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Is this the way to deal with loneliness as you get older?

(63 Posts)
minimo Sun 18-Sep-16 15:52:20

Three friends bought a house together and live communally. I think this is a fantastic idea in principle. Terribly risky though. What if you fall out with each other? Although also what if you have more fun and companionship than you thought possible at this stage of life.
Would you consider it?

gettingonabit Sun 18-Sep-16 15:55:42

I love the idea. I'd definitely do it. It would take a good bit of thought to ensure the property is "right", but a great way to deal with loneliness/vulnerability.

MargaretX Sun 18-Sep-16 15:56:11

I haven't got three friends I could live with.

rosesarered Sun 18-Sep-16 15:57:35

No, not for me, I couldn't live with friends ( would drive me mad!) much as I value them
In everyday life.Also, what happens to your share of the property when you die?

Irma Sun 18-Sep-16 16:00:37

I haven't got 3 friends I could live with either MargaretX

tanith Sun 18-Sep-16 16:13:43

I don't have 3 friends I would want to live with lovely as friends but live with them NO!

PRINTMISS Sun 18-Sep-16 16:39:40

Me too, couldn't stand living with any of my few remaining friends, great to have them around though.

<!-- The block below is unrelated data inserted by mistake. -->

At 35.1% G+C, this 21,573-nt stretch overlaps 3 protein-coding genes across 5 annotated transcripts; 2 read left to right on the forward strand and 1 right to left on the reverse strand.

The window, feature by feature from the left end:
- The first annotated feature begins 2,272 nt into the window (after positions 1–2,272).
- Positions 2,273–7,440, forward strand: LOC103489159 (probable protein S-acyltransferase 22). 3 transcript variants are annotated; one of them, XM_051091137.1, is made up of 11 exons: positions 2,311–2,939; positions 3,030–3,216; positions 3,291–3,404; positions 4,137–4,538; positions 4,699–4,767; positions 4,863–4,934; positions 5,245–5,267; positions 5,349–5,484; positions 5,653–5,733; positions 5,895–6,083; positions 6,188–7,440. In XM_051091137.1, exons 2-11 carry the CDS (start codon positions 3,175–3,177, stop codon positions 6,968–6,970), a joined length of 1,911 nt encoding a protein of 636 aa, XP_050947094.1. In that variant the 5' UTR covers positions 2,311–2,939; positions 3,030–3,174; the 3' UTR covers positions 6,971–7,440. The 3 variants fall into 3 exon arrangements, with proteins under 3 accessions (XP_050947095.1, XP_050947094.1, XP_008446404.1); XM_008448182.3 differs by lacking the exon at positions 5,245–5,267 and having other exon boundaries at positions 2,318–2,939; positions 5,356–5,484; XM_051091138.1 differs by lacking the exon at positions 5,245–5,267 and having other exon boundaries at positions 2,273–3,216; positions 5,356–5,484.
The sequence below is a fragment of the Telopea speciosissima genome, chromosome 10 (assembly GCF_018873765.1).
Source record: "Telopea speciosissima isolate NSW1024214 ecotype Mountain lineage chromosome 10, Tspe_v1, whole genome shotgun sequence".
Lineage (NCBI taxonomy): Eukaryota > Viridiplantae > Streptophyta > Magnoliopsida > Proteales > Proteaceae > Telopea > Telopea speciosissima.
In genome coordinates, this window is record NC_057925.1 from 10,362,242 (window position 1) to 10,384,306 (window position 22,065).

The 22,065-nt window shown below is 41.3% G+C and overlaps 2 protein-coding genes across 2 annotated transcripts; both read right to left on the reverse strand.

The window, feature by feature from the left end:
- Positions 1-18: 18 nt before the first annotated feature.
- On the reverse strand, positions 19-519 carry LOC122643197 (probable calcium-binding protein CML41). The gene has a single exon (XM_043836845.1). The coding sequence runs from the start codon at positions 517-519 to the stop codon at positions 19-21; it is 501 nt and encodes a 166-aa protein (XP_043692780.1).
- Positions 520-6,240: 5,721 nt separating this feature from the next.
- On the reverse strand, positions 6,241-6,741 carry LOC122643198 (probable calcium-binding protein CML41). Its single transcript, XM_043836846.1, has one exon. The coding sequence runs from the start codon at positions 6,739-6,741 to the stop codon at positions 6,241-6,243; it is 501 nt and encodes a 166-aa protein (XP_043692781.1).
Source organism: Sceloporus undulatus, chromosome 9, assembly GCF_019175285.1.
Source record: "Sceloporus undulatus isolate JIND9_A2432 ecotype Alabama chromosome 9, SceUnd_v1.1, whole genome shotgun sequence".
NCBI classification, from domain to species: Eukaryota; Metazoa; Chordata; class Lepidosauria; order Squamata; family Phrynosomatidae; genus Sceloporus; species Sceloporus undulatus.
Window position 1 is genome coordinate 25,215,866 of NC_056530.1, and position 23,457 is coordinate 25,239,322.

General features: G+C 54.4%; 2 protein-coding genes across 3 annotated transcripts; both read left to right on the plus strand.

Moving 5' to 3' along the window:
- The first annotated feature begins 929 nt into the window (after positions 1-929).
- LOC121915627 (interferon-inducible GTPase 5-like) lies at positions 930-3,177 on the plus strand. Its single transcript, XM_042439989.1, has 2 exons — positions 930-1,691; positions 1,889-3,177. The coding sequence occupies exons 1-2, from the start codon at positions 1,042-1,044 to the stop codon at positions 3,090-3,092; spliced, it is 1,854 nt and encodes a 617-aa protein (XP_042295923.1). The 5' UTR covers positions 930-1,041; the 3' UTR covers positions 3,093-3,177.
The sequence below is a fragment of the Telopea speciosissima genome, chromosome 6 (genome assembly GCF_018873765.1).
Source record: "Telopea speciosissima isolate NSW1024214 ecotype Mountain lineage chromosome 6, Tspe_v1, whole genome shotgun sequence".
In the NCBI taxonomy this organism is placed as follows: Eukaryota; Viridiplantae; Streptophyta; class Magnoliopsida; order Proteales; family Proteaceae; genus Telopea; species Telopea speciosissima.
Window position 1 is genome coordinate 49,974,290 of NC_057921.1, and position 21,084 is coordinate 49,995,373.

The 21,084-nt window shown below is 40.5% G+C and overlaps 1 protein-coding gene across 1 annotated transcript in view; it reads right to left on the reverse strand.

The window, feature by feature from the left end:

BlueBelle Sun 18-Sep-16 16:44:17

I m with you guys nice idea but can only think of one friend I could live with and even then you just don't know maybe we are such good friends just because we don't live in each other's pockets No I ll stay on my own ta

Liz46 Sun 18-Sep-16 16:59:25

Well done to the three ladies. I don't think I would like it unless I had my own lounge as well as en-suite.
I can see a rota to cook etc. would be good but it would be too easy to fall out. Probably not for me either.

Pollengran Sun 18-Sep-16 17:11:00

The Golden Girls made it look like a lot of fun smile.

I think it could work if it was a really big house with friends who knew each other very well indeed.

For many people it wouldn't, because they like their privacy. You only have to look at the empty, but well meaning communal lounges in retirement complexes to know that.

Personally, I couldn't do it.

Jane10 Sun 18-Sep-16 17:26:24

Abbeyfield homes used to provide this sort of thing. Only a few residents each with their own bedrooms/sitting rooms but communal space too. Staff could help out as required and the costs shared. Don't know if they're still on the go. I used to know a lady who lived in one. Snag being they had to be big houses and as time went on the site became more valuable to demolish the house and stick up lots of little boxes. I don't know about the financial aspects. Always struck me as a good idea.

Christinefrance Sun 18-Sep-16 17:33:50

I can see where it could be successful for very social people. I think you would have to know each other well and have certain ground rules. Not for me though, think I have become less sociable the older I get.

kittylester Sun 18-Sep-16 17:38:29

There are a couple of Abbeyfields round here like that Jane. I can't think of three friends I would like to live with either - much as I love them.